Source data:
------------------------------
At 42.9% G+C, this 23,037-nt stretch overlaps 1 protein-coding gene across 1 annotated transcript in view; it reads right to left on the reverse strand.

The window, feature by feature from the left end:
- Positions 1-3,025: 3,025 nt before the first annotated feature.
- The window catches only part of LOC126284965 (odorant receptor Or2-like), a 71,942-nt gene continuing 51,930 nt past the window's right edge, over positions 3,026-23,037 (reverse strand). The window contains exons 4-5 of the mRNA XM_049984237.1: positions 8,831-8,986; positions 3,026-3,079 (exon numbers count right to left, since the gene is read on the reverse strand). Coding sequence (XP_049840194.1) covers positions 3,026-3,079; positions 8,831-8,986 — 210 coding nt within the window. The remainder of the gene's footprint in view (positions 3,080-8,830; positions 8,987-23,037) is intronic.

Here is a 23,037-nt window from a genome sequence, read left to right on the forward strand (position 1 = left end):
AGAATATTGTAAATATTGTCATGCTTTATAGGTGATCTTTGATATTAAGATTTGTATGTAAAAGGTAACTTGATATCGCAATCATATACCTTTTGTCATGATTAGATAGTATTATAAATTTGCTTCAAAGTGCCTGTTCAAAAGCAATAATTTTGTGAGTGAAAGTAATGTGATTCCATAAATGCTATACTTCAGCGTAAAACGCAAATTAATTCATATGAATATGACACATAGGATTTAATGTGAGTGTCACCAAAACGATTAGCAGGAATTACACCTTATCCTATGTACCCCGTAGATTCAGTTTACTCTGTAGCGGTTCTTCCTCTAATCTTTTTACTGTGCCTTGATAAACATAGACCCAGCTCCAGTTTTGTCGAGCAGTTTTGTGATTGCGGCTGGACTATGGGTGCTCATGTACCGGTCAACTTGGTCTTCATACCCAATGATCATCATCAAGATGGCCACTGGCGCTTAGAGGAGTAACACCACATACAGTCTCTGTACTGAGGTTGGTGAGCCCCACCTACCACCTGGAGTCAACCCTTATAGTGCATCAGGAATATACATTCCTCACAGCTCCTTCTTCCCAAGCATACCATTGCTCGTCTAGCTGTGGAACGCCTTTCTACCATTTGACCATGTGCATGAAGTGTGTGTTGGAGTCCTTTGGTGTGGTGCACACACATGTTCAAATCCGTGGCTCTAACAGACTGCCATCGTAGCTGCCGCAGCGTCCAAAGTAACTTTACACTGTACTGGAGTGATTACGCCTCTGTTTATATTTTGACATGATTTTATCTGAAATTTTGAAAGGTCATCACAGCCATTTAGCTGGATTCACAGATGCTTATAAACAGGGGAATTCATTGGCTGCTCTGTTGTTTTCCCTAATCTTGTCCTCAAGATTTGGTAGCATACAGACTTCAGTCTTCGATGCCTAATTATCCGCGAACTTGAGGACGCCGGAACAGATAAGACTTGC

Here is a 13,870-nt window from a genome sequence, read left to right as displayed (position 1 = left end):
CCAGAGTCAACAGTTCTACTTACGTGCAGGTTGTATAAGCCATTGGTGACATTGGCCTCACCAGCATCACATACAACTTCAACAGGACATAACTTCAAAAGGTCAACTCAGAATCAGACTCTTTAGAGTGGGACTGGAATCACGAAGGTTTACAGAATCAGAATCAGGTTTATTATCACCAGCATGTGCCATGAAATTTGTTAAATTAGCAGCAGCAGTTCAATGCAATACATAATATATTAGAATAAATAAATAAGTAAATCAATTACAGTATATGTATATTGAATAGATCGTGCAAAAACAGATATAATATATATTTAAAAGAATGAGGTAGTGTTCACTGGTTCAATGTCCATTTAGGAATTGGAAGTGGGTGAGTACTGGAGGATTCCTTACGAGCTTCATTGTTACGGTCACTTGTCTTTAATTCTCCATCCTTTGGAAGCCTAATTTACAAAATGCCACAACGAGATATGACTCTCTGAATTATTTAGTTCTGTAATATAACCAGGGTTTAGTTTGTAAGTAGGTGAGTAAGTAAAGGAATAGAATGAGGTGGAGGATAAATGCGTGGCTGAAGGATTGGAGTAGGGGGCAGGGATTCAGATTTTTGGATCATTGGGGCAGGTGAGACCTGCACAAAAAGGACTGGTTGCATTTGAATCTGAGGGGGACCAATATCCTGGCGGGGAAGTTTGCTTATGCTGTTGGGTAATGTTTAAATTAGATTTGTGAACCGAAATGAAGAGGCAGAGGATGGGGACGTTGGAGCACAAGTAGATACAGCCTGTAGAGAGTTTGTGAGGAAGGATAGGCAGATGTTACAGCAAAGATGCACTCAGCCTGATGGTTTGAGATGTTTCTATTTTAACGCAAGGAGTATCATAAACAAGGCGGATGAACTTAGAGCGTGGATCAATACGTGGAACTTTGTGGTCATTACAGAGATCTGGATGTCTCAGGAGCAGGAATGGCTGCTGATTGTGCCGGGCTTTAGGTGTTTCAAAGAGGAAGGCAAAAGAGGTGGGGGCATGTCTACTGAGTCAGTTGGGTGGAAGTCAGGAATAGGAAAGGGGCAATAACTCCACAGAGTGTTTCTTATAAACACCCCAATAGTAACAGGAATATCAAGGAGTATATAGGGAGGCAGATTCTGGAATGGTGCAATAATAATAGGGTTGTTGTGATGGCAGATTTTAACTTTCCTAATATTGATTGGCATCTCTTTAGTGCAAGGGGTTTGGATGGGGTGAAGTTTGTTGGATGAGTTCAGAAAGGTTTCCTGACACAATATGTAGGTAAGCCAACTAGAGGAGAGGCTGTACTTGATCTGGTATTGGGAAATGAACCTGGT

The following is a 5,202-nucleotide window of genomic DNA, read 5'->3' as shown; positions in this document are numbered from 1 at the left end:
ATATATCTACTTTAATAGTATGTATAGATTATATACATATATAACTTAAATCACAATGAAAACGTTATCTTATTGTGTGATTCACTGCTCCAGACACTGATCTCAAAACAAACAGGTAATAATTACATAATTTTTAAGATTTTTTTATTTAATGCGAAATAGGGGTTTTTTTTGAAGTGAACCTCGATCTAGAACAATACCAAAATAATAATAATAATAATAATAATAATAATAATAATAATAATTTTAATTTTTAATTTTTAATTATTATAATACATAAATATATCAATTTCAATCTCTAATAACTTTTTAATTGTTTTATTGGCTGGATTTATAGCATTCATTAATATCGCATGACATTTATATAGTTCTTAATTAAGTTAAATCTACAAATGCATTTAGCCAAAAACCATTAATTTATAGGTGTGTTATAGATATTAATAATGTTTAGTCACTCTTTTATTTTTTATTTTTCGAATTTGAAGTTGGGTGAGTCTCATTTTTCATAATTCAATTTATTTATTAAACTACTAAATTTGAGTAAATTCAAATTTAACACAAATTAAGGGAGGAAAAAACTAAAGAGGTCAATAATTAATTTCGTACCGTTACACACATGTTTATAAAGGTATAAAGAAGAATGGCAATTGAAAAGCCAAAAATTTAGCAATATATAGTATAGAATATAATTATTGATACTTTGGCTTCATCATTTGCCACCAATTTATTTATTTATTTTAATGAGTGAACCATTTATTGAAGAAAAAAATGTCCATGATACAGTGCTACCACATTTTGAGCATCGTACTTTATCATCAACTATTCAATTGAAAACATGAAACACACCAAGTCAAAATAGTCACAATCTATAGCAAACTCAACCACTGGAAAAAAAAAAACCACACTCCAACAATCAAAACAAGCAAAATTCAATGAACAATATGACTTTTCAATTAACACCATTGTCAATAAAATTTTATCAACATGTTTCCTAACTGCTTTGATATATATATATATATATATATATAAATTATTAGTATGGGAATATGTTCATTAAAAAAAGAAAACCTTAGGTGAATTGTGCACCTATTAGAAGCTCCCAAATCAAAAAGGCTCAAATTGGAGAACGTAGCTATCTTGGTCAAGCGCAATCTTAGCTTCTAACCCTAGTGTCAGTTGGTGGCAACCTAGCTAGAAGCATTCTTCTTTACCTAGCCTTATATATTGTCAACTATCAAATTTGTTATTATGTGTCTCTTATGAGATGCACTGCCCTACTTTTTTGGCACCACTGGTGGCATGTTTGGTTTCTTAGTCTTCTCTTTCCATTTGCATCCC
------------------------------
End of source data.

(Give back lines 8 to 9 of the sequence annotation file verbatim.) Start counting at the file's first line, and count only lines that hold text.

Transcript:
CCAGAGTCAACAGTTCTACTTACGTGCAGGTTGTATAAGCCATTGGTGACATTGGCCTCACCAGCATCACATACAACTTCAACAGGACATAACTTCAAAAGGTCAACTCAGAATCAGACTCTTTAGAGTGGGACTGGAATCACGAAGGTTTACAGAATCAGAATCAGGTTTATTATCACCAGCATGTGCCATGAAATTTGTTAAATTAGCAGCAGCAGTTCAATGCAATACATAATATATTAGAATAAATAAATAAGTAAATCAATTACAGTATATGTATATTGAATAGATCGTGCAAAAACAGATATAATATATATTTAAAAGAATGAGGTAGTGTTCACTGGTTCAATGTCCATTTAGGAATTGGAAGTGGGTGAGTACTGGAGGATTCCTTACGAGCTTCATTGTTACGGTCACTTGTCTTTAATTCTCCATCCTTTGGAAGCCTAATTTACAAAATGCCACAACGAGATATGACTCTCTGAATTATTTAGTTCTGTAATATAACCAGGGTTTAGTTTGTAAGTAGGTGAGTAAGTAAAGGAATAGAATGAGGTGGAGGATAAATGCGTGGCTGAAGGATTGGAGTAGGGGGCAGGGATTCAGATTTTTGGATCATTGGGGCAGGTGAGACCTGCACAAAAAGGACTGGTTGCATTTGAATCTGAGGGGGACCAATATCCTGGCGGGGAAGTTTGCTTATGCTGTTGGGTAATGTTTAAATTAGATTTGTGAACCGAAATGAAGAGGCAGAGGATGGGGACGTTGGAGCACAAGTAGATACAGCCTGTAGAGAGTTTGTGAGGAAGGATAGGCAGATGTTACAGCAAAGATGCACTCAGCCTGATGGTTTGAGATGTTTCTATTTTAACGCAAGGAGTATCATAAACAAGGCGGATGAACTTAGAGCGTGGATCAATACGTGGAACTTTGTGGTCATTACAGAGATCTGGATGTCTCAGGAGCAGGAATGGCTGCTGATTGTGCCGGGCTTTAGGTGTTTCAAAGAGGAAGGCAAAAGAGGTGGGGGCATGTCTACTGAGTCAGTTGGGTGGAAGTCAGGAATAGGAAAGGGGCAATAACTCCACAGAGTGTTTCTTATAAACACCCCAATAGTAACAGGAATATCAAGGAGTATATAGGGAGGCAGATTCTGGAATGGTGCAATAATAATAGGGTTGTTGTGATGGCAGATTTTAACTTTCCTAATATTGATTGGCATCTCTTTAGTGCAAGGGGTTTGGATGGGGTGAAGTTTGTTGGATGAGTTCAGAAAGGTTTCCTGACACAATATGTAGGTAAGCCAACTAGAGGAGAGGCTGTACTTGATCTGGTATTGGGAAATGAACCTGGT

The following is a 5,202-nucleotide window of genomic DNA, read 5'->3' as shown; positions in this document are numbered from 1 at the left end: